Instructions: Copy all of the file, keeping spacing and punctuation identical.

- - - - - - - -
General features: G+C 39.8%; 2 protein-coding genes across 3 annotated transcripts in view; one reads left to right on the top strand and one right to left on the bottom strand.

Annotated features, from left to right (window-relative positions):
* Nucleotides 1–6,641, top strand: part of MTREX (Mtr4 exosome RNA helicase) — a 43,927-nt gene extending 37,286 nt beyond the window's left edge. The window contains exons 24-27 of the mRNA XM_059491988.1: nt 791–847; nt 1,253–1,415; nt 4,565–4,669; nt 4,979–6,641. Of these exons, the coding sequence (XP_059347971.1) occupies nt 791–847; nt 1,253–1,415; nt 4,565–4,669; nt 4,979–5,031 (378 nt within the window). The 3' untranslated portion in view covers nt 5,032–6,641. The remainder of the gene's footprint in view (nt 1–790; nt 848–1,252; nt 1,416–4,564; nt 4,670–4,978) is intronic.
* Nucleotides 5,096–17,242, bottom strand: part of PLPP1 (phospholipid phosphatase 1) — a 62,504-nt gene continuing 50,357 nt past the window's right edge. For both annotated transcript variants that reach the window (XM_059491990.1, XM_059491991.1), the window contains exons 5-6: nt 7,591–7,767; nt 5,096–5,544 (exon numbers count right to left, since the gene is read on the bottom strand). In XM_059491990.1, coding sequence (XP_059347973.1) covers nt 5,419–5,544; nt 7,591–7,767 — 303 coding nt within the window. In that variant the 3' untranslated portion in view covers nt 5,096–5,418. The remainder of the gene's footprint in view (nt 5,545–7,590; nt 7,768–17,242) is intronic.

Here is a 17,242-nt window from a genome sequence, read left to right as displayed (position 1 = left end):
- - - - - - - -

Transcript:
General features: G+C 39.8%; 2 protein-coding genes across 3 annotated transcripts in view; one reads left to right on the top strand and one right to left on the bottom strand.

Annotated features, from left to right (window-relative positions):
* Nucleotides 1–6,641, top strand: part of MTREX (Mtr4 exosome RNA helicase) — a 43,927-nt gene extending 37,286 nt beyond the window's left edge. The window contains exons 24-27 of the mRNA XM_059491988.1: nt 791–847; nt 1,253–1,415; nt 4,565–4,669; nt 4,979–6,641. Of these exons, the coding sequence (XP_059347971.1) occupies nt 791–847; nt 1,253–1,415; nt 4,565–4,669; nt 4,979–5,031 (378 nt within the window). The 3' untranslated portion in view covers nt 5,032–6,641. The remainder of the gene's footprint in view (nt 1–790; nt 848–1,252; nt 1,416–4,564; nt 4,670–4,978) is intronic.
* Nucleotides 5,096–17,242, bottom strand: part of PLPP1 (phospholipid phosphatase 1) — a 62,504-nt gene continuing 50,357 nt past the window's right edge. For both annotated transcript variants that reach the window (XM_059491990.1, XM_059491991.1), the window contains exons 5-6: nt 7,591–7,767; nt 5,096–5,544 (exon numbers count right to left, since the gene is read on the bottom strand). In XM_059491990.1, coding sequence (XP_059347973.1) covers nt 5,419–5,544; nt 7,591–7,767 — 303 coding nt within the window. In that variant the 3' untranslated portion in view covers nt 5,096–5,418. The remainder of the gene's footprint in view (nt 5,545–7,590; nt 7,768–17,242) is intronic.

Here is a 17,242-nt window from a genome sequence, read left to right as displayed (position 1 = left end):